Left: man unloading goods from a cart in front of a Boots store, early 20th century. Below: photo from an album of Charles Stewart Rolls (on the front seat), future founder of RollsRoyce Ltd, while at Cambridge University, 1895.
Images: © Science Museum/Science and Society Picture Library; fireman © Colin T Gifford; Pantechnicon and Longbridge © Daily Herald Archive/NMeM; boy dockers and Boots © National Railway Museum; East Coast © NRM Pictorial Collection; Imperial Airways © Science Museum Pictorial; Rolls © Science Museum Archive.
online Look rm.org.uk
horse-drawn trams carried on street rails. Cheaper, and running from early morning, these offered the working classes affordable public transport. Similar developments in other British towns and cities considerably increased the number employed in transport. In the 1851 Census of England and Wales, nearly 15,000-plus individuals had been listed with the occupation of ‘coachman’. By 1871, this had more than doubled, with those in related occupations, described as ‘carter’ ‘drayman’ or ‘carman’, increasing to more than 74,000.
In association with the Science Museum a major employer in the capital.
The fireman waits for right of way to return to the top shed at King’s Cross Station, 1962.
The Pantechnicon, a removals firm of Belgrave Square in London, c1920s.
As well as the growth in mass transport systems, transport on a more personal level has changed over the centuries too. The modern bicycle remains a popular mode of transport, which has its origins in the French ‘velocipede’, the first commercially successful design, known in England as the ‘boneshaker’ owing to the discomfort experienced on cobbled streets. An experience much improved by the time James Starley invented the first British ‘penny farthing’ bicycle incorporating rubber tyres and large front wheel, increasing speed and comfort. Cycling became a popular craze in the late Victorian period, among women as well as men. Demand for the machines grew rapidly and British manufacturers rose to the challenge. Within the space of a decade, the Raleigh Bicycle Company had become the biggest bicycle manufacturer in the world, employing many hundreds at its Nottingham factory.
The birth of the motor vehicle
Above: polishing finished cars at the Austin motor car factory at Longbridge, Birmingham, 1935. Below: boy dockers with Jersey potato barrels, Holyhead, 1909.
In 1900 the sight of a motor car on the streets of Britain was a rarity and ownership reserved for the rich. Companies such as Morris and Austin catered for the growing market and both received a major boost when fulfilling Government contracts during World War I, where motor transport made a significant contribution. In America, Henry Ford revolutionised the industry. Pledging to produce cars affordable to all, he developed mass production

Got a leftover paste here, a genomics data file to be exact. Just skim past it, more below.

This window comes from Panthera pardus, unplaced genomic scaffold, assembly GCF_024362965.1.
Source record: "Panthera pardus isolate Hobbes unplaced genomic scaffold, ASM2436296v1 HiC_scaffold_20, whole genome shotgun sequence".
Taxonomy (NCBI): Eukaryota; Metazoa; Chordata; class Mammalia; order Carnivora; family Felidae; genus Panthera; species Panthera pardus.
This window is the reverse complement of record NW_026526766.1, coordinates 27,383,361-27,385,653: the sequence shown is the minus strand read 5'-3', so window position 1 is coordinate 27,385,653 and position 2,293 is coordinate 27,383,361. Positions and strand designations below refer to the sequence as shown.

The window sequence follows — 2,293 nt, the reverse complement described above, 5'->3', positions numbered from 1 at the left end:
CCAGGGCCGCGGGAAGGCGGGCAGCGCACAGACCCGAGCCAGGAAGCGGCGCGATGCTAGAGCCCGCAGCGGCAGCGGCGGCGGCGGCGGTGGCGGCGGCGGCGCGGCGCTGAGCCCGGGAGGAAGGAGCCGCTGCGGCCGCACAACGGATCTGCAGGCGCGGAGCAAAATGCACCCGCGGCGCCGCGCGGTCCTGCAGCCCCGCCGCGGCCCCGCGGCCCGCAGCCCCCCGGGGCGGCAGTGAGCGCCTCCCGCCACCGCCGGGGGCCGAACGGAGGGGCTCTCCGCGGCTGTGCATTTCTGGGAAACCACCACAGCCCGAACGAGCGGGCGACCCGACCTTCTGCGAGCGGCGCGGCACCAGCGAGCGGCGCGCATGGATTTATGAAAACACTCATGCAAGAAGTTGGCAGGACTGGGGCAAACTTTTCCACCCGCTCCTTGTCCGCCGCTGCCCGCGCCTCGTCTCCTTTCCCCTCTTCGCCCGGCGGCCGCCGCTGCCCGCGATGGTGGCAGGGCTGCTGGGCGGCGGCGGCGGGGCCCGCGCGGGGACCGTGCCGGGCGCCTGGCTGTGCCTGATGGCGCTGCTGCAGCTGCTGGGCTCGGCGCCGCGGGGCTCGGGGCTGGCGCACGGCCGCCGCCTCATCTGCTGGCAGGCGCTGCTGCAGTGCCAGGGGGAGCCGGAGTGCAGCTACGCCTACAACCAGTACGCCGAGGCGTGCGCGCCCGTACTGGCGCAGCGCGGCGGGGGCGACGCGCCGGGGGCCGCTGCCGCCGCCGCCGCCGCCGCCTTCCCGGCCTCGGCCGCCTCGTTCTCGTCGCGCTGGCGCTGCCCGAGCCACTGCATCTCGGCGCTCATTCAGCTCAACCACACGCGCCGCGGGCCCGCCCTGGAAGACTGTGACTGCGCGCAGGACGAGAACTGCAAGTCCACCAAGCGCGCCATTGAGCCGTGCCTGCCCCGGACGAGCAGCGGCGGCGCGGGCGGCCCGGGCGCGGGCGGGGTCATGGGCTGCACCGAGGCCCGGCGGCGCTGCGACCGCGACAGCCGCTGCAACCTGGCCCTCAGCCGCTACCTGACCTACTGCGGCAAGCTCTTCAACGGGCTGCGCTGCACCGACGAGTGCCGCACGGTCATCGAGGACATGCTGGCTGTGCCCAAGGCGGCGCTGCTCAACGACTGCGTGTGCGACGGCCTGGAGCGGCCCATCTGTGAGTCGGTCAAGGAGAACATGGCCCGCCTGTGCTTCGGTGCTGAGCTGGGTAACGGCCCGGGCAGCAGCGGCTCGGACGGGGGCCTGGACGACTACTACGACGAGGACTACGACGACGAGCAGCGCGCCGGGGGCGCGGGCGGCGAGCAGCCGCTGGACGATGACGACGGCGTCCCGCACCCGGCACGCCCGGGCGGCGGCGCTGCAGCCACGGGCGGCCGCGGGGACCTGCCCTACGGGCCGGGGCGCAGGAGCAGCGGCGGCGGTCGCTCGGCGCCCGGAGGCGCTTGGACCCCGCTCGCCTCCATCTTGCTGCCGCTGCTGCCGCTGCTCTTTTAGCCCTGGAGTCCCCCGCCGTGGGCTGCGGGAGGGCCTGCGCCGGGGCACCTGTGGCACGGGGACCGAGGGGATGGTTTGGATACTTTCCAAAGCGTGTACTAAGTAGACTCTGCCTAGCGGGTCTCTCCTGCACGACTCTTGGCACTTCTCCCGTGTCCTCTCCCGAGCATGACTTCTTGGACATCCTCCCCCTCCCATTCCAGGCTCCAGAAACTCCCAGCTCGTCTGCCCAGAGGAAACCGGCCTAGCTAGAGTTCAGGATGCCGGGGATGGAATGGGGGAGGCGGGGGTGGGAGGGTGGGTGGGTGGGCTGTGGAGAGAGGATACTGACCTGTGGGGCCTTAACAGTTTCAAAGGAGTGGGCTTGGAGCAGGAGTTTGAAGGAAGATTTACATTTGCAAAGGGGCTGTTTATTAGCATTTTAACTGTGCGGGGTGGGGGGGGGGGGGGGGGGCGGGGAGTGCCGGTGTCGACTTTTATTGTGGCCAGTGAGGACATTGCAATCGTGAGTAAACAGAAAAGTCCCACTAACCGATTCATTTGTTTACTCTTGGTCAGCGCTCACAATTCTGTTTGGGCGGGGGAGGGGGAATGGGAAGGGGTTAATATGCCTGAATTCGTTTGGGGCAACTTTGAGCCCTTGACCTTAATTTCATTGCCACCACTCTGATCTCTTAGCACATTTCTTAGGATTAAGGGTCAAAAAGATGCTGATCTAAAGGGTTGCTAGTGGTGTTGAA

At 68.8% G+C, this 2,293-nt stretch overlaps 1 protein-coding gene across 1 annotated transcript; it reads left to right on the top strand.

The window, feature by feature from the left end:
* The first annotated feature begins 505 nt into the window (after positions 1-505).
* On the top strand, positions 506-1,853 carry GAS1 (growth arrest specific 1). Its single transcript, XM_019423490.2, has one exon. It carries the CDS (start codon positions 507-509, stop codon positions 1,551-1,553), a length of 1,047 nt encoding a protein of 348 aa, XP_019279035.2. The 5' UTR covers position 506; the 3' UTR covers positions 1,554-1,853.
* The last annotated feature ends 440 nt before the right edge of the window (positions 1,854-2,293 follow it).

Above: use of the ‘Steam Navvy’ on building the main line between Wootton Bassett, Wiltshire, and Bristol, 1899.
Top: £1 million furnace at Ford’s car factory, Dagenham, 1934. Above: launch of SS Great Britain, 1843.
techniques, enabling a relatively affordable car to be completed in less than two hours. Ford’s first British factory in Manchester employed only 60 men, but in 1929 the Dagenham plant opened and that would become Europe’s largest. At its height, the plant employed more than 40,000 people.
Into the air The 20th century also witnessed the creation of another form of mass transport. The 1903 powered and controlled flight by the Wright brothers was the catalyst for the modern aircraft industry. Progress in aviation was rapid, driven in part by military applications but also by the potential for a commercial civilian service. A potential aided by the glamour associated with early flight and the sheer spectacle afforded by giant airships, which were once seen as the future of travel. The full potential of air travel was only realised after the Second World War. Afterwards, trained pilots moved to civilian transport, and companies such as Douglas, Lockheed and Boeing prospered and ever larger fleets of passenger planes heralded in the age of mass air travel. l We wish to thank Stewart Emmens, curator at the Science Museum, for his assistance with this and previous articles in the Science Museum series in Family Tree.